The Dynamics ERP community has been looking to PowerPivot and (perhaps to a lesser extent) Power View for some time as a go-to analytics tool. It helps to solve the 'many versions of the truth' conundrum that Excel users can fall into, as Dynamics AX MVP Brandon George has explained.  With the introduction of OData web services in Dynamics NAV 2013, PowerPivot is expected to be a key tool for building new reports, as BI expert Cristian Nicola will discuss in an upcoming webcast on February 28.

And the Dynamics AX product team has promoted its commitment to staying up to date on both PowerPivot and Power View as part of its AX 2012 release strategy. As we reported last year as the AX 2012 R2 release neared:

Data warehousing capabilities with AX 2012 are tightly linked to Power View (a.k.a, Project Crescent), according to Dynamics AX general manager Christian Pedersen, because the cube designs used by Crescent should be a key piece of the data warehousing puzzle. "We will be providing out of the box cubes, but knowing how it goes with data modeling and building new cubes, we'll have the PowerPivot link to Excel as well," he says. "But it is really the underlying cubes infrastructure that will be used for Crescent as well.  So it is a good example of how AX, Excel, PowerBuilder, and SQL will work closely on these things."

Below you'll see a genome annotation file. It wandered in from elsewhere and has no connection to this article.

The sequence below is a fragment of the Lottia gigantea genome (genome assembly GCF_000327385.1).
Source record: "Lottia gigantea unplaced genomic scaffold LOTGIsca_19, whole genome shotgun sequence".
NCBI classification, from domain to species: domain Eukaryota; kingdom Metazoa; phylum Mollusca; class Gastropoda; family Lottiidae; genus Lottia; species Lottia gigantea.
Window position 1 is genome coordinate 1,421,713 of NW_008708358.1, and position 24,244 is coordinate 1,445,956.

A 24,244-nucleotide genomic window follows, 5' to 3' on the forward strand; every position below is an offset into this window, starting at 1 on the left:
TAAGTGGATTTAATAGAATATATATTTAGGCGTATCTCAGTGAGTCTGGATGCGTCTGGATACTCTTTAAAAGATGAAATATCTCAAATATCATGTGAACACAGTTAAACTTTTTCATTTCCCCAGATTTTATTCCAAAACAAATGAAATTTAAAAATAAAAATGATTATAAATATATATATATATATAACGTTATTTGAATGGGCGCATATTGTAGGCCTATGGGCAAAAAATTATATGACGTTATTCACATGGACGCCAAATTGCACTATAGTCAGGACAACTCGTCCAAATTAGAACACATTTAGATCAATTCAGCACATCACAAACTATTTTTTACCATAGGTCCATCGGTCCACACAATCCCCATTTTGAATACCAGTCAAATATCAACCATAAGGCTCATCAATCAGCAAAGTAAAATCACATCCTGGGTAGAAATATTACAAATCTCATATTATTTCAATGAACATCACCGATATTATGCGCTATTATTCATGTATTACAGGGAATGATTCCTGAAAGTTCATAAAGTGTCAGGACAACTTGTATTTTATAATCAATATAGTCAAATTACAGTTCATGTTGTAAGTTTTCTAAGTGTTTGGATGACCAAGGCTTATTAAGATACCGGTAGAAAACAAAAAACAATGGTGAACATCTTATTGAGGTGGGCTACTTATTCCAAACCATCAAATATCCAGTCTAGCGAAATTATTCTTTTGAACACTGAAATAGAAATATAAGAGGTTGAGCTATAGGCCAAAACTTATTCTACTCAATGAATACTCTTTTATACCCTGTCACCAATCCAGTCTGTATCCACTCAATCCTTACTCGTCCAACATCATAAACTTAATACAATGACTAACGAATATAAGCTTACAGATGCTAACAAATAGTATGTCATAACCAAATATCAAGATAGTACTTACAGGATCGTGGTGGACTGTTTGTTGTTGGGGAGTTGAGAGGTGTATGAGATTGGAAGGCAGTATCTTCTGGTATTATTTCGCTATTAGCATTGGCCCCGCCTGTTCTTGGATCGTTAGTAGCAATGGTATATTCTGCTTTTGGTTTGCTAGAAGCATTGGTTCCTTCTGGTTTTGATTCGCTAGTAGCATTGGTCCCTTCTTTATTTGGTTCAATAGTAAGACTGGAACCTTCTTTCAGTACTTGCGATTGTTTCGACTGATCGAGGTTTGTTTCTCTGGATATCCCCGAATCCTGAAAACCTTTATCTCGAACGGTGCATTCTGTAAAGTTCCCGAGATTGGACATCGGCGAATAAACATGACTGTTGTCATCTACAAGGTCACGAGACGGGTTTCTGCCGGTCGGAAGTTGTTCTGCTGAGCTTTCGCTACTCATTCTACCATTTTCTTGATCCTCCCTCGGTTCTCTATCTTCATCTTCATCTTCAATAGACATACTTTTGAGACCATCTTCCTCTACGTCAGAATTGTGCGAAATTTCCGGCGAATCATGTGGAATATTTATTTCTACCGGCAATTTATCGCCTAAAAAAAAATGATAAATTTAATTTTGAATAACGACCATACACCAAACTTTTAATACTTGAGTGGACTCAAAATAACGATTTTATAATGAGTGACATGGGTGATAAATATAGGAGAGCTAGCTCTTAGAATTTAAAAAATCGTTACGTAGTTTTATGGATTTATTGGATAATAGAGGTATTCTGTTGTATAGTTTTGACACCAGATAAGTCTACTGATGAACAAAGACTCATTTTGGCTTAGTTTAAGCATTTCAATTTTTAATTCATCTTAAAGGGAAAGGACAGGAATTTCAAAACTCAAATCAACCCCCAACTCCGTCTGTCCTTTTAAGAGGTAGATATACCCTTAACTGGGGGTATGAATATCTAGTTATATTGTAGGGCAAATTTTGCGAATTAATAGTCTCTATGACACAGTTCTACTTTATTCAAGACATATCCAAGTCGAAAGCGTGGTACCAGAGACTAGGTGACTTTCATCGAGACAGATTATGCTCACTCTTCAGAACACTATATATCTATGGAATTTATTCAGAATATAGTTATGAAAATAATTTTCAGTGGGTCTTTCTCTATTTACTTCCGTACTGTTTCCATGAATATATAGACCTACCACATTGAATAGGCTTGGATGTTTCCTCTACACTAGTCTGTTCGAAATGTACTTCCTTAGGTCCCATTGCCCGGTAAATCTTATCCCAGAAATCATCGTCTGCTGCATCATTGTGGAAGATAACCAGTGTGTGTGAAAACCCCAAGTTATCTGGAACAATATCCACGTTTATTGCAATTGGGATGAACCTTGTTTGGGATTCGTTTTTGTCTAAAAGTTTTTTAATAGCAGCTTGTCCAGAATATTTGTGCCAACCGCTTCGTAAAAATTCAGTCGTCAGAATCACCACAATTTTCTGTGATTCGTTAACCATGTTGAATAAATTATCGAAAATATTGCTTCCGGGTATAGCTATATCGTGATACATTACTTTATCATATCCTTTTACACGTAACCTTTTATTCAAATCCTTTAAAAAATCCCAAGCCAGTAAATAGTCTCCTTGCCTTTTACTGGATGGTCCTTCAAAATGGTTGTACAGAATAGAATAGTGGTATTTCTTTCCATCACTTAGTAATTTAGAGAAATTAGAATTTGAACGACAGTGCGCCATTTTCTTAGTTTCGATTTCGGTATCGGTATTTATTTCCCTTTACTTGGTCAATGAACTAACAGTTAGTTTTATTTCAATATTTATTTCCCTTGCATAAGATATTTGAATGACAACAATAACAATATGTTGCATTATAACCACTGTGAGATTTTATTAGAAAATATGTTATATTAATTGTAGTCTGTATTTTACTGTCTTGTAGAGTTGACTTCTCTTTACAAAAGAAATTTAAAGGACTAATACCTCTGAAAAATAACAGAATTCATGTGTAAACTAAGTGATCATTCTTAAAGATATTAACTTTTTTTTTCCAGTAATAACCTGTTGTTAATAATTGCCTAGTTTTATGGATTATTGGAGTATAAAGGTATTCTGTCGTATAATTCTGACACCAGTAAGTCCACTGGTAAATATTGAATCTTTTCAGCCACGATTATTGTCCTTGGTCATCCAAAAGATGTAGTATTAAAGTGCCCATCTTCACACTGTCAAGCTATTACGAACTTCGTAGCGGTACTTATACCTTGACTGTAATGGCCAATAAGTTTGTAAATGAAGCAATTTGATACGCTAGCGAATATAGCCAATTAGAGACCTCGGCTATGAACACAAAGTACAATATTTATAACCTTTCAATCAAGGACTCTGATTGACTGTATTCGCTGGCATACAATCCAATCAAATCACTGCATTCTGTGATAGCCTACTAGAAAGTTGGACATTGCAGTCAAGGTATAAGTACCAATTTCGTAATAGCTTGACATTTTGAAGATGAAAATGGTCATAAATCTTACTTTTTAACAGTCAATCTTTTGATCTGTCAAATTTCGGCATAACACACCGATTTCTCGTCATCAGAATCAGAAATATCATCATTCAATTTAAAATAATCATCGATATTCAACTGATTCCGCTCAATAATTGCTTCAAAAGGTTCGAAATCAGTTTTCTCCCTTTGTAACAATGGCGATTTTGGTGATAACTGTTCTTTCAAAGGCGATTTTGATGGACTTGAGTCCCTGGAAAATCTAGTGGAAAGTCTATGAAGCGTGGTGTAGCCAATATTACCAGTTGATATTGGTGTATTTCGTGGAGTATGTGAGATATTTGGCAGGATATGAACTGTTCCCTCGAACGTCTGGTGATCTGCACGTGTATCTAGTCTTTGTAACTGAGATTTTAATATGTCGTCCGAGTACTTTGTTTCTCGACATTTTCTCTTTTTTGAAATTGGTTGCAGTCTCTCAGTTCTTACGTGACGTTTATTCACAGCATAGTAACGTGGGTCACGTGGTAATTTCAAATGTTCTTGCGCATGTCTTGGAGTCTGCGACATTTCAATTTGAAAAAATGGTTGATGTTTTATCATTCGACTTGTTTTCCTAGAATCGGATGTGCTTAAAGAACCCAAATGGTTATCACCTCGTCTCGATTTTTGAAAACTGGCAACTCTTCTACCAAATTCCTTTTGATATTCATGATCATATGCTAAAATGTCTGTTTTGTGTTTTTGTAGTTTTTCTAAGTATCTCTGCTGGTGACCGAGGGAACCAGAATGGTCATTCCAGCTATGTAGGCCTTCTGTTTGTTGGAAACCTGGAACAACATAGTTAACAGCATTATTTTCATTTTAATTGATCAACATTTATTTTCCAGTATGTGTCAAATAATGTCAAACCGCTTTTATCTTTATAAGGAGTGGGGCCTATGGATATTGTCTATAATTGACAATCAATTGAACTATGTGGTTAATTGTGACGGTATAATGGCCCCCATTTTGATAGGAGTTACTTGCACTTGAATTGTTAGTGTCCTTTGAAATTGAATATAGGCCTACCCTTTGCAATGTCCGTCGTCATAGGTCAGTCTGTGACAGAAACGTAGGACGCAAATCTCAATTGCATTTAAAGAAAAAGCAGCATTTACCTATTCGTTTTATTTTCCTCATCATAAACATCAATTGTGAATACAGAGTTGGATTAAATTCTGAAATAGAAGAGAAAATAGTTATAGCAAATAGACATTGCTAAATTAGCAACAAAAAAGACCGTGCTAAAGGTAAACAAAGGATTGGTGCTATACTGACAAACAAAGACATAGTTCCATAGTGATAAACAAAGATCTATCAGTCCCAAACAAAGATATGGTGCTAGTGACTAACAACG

A Microsoft Office spokesperson gave us the following statement on the matter:

"People can get PowerPivot and Power View with one of the following options:

  1. Office Professional Plus 2013 via Open, Select or Enterprise Agreement;